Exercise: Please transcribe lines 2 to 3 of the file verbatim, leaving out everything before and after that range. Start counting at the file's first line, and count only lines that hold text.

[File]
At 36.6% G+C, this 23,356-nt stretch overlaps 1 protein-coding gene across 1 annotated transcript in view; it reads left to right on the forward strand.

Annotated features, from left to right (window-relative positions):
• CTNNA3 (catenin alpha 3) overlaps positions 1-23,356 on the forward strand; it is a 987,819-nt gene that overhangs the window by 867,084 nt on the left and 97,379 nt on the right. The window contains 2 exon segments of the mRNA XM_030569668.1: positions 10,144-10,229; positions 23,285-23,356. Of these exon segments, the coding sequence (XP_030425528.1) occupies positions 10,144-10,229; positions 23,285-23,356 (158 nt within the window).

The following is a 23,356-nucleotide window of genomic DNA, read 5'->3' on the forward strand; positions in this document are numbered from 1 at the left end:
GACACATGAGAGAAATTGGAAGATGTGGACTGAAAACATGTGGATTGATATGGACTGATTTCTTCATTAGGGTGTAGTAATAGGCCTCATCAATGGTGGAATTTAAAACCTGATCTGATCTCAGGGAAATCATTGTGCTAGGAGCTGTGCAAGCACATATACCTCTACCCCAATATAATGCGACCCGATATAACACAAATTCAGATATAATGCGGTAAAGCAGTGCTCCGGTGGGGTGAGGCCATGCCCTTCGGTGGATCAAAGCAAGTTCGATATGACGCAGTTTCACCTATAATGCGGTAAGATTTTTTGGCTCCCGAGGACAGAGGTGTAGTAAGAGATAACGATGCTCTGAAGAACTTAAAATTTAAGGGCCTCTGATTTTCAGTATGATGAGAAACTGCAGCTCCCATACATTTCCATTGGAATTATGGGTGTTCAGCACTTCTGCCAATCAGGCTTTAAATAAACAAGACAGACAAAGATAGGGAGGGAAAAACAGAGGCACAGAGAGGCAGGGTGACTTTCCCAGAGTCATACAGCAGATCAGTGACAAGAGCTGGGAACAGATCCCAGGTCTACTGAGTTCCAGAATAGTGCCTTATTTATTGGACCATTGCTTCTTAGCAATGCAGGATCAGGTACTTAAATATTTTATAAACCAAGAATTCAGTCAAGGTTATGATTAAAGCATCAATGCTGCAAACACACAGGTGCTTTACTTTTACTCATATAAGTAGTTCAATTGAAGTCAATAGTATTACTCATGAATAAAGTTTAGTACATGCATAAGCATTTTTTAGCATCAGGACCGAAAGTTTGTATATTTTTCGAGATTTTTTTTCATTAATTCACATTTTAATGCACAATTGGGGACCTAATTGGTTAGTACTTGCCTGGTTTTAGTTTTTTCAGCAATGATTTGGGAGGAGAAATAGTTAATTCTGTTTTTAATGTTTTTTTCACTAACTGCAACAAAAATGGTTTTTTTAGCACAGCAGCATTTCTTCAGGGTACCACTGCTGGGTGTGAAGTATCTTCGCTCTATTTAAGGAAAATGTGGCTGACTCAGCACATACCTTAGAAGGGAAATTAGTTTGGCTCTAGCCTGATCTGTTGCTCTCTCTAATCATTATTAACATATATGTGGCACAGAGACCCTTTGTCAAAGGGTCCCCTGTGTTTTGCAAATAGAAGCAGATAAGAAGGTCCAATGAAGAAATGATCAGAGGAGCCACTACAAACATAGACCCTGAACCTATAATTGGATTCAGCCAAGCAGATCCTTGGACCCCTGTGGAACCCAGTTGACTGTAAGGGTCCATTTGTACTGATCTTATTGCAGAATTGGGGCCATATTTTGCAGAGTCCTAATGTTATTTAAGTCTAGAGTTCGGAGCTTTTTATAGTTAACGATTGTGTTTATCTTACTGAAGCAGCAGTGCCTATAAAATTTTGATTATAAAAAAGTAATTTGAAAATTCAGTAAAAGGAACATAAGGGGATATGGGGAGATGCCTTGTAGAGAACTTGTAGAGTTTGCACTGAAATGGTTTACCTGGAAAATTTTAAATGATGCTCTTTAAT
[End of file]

Annotated features, from left to right (window-relative positions):
• CTNNA3 (catenin alpha 3) overlaps positions 1-23,356 on the forward strand; it is a 987,819-nt gene that overhangs the window by 867,084 nt on the left and 97,379 nt on the right. The window contains 2 exon segments of the mRNA XM_030569668.1: positions 10,144-10,229; positions 23,285-23,356. Of these exon segments, the coding sequence (XP_030425528.1) occupies positions 10,144-10,229; positions 23,285-23,356 (158 nt within the window).